ENTRIES TAGGED "devops"
A Free Velocity Report
When I first started as a sysadmin many years ago, I quickly realized what a daunting task was before me. Like any good engineer, I took to finding the right tools to keep at hand to make light work out of the most difficult situations. This in itself was quite an endeavor, as over the years there has been a proliferation of tools and scripts. Many are of the artisanal, organic, hand-crafted variety, forged out of bash pipelines by our forefathers.
Much of that has changed now as the DevOps movement strengthens. With closer interaction between developers and operations, or even operations teams composed of developers, the tools have significantly improved. Treating infrastructure as code with automated configuration management and provisioning tools have freed many from the menial tasks of creating snowflake systems, and we’ve turned our attention to the more important matters of scaling and optimizing our systems.
In my Velocity report, 5 Unsung Tools of DevOps, I highlight a few of the tools that have gone unnoticed—or at least unrecognized—for some time. These are but a few of the tools that recognized needs early on and that successfully solve real-world problems that you’re likely to encounter today. Here is a brief synopsis:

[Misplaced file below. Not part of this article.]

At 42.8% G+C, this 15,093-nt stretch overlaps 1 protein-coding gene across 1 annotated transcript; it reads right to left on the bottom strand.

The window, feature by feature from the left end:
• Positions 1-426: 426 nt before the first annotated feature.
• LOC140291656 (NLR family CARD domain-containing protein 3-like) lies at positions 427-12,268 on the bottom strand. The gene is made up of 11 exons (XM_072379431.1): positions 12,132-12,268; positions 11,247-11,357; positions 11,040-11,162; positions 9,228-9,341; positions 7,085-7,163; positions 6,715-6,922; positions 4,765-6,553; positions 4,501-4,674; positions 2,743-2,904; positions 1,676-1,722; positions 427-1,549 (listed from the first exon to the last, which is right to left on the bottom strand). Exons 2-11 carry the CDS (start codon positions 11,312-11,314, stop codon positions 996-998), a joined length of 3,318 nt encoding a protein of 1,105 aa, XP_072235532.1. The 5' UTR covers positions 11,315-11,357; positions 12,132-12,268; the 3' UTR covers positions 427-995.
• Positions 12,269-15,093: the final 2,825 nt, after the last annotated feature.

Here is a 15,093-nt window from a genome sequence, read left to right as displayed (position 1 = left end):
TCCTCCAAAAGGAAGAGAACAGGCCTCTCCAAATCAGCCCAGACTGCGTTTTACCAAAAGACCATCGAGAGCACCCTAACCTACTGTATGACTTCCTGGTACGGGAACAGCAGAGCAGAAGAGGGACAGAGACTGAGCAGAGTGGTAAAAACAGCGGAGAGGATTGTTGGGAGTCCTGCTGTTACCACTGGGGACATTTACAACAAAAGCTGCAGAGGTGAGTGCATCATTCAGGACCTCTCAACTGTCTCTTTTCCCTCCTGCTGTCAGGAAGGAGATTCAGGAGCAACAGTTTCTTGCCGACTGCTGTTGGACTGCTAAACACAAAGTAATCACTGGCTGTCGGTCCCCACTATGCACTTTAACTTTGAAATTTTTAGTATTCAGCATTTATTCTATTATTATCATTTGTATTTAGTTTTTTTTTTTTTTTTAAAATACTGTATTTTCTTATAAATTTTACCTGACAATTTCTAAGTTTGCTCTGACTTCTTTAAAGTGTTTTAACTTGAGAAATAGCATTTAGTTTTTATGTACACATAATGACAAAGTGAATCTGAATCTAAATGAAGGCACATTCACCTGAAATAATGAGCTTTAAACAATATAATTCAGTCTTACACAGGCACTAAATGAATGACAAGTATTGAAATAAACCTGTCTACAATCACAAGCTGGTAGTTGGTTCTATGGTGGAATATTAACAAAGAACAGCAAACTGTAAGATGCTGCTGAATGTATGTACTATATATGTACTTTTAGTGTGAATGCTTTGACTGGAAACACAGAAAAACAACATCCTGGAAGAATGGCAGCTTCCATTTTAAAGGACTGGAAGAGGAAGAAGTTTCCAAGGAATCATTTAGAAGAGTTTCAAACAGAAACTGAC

Velocity 2013 Speaker Series
I want to start by thanking John and Steve for the warm welcome. They’ve created something very amazing with Velocity, and I’m excited to be a part of it.
It might seem a bit odd to talk about What’s Next at the beginning of a conference, but I figure the best time to go to the bank and ask for a loan is when you actually have some money.